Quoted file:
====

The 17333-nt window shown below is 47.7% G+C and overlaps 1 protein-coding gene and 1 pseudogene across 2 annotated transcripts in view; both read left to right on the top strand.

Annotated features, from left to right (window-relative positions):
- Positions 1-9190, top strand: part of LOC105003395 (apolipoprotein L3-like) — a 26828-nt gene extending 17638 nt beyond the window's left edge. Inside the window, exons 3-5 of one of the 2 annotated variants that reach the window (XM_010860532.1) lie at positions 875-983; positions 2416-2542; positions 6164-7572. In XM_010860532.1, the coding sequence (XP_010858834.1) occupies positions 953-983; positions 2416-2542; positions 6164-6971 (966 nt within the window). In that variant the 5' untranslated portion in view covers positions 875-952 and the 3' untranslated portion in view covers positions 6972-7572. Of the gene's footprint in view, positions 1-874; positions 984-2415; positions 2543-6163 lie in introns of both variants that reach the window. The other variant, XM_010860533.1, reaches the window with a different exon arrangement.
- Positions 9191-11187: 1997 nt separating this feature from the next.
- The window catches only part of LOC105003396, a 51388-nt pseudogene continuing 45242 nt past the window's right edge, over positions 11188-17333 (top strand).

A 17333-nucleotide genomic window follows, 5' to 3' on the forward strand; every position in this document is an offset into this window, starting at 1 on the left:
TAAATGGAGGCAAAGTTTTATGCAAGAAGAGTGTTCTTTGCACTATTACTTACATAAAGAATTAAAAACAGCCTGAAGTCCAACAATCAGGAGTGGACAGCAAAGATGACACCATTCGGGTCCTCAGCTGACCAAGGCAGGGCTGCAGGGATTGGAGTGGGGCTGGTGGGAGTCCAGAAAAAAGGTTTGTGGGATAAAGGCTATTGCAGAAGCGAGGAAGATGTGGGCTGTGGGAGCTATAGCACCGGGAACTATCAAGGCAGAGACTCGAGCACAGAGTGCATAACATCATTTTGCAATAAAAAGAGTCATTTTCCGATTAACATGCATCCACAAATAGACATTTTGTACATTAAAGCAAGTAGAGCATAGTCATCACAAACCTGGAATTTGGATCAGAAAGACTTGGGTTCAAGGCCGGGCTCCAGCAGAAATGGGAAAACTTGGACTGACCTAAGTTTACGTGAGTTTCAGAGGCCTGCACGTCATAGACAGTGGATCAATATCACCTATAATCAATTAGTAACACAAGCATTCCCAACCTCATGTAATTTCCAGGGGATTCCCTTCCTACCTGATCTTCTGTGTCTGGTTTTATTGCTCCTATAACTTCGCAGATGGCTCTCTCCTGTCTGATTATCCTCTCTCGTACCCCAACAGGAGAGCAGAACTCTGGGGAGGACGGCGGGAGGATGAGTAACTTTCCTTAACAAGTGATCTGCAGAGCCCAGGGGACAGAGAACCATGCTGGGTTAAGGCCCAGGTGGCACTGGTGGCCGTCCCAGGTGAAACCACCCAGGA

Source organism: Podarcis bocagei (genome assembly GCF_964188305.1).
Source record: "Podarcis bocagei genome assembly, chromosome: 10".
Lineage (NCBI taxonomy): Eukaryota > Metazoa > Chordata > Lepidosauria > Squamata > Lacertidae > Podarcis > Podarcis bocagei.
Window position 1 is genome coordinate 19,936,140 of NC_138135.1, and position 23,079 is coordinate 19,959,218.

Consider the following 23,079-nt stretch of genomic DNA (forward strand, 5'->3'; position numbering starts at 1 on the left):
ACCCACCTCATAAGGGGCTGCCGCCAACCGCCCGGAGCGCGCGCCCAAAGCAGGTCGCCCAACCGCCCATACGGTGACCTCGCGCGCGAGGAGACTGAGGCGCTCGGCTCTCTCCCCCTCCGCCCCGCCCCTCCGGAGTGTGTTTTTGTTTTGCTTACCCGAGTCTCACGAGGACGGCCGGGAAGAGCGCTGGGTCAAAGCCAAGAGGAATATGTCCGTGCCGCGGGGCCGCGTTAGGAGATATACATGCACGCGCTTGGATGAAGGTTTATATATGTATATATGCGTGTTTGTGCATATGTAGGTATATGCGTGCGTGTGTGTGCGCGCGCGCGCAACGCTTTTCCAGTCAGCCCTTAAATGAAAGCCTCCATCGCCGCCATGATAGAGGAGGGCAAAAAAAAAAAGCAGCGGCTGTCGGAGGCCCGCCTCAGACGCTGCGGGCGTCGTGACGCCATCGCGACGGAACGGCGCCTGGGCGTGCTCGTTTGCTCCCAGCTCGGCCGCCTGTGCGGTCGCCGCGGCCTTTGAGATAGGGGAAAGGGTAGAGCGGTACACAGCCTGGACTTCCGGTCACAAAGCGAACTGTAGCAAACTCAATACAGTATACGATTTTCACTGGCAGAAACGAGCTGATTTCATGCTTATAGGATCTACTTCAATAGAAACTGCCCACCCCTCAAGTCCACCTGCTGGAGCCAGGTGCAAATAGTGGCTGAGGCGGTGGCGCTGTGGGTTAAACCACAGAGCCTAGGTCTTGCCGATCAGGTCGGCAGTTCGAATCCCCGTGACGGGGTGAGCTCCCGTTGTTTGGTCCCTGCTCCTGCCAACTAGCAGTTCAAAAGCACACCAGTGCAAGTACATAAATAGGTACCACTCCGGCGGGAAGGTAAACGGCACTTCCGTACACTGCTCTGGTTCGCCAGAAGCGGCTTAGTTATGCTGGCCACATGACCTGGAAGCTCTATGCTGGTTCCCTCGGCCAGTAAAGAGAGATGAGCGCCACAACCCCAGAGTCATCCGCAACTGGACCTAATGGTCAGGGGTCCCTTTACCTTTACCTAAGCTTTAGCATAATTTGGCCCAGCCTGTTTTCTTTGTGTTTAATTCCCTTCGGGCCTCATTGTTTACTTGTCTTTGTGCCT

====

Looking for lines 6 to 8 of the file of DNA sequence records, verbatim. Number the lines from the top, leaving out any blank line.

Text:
A 17333-nucleotide genomic window follows, 5' to 3' on the forward strand; every position in this document is an offset into this window, starting at 1 on the left:
TAAATGGAGGCAAAGTTTTATGCAAGAAGAGTGTTCTTTGCACTATTACTTACATAAAGAATTAAAAACAGCCTGAAGTCCAACAATCAGGAGTGGACAGCAAAGATGACACCATTCGGGTCCTCAGCTGACCAAGGCAGGGCTGCAGGGATTGGAGTGGGGCTGGTGGGAGTCCAGAAAAAAGGTTTGTGGGATAAAGGCTATTGCAGAAGCGAGGAAGATGTGGGCTGTGGGAGCTATAGCACCGGGAACTATCAAGGCAGAGACTCGAGCACAGAGTGCATAACATCATTTTGCAATAAAAAGAGTCATTTTCCGATTAACATGCATCCACAAATAGACATTTTGTACATTAAAGCAAGTAGAGCATAGTCATCACAAACCTGGAATTTGGATCAGAAAGACTTGGGTTCAAGGCCGGGCTCCAGCAGAAATGGGAAAACTTGGACTGACCTAAGTTTACGTGAGTTTCAGAGGCCTGCACGTCATAGACAGTGGATCAATATCACCTATAATCAATTAGTAACACAAGCATTCCCAACCTCATGTAATTTCCAGGGGATTCCCTTCCTACCTGATCTTCTGTGTCTGGTTTTATTGCTCCTATAACTTCGCAGATGGCTCTCTCCTGTCTGATTATCCTCTCTCGTACCCCAACAGGAGAGCAGAACTCTGGGGAGGACGGCGGGAGGATGAGTAACTTTCCTTAACAAGTGATCTGCAGAGCCCAGGGGACAGAGAACCATGCTGGGTTAAGGCCCAGGTGGCACTGGTGGCCGTCCCAGGTGAAACCACCCAGGA

Source organism: Podarcis bocagei (genome assembly GCF_964188305.1).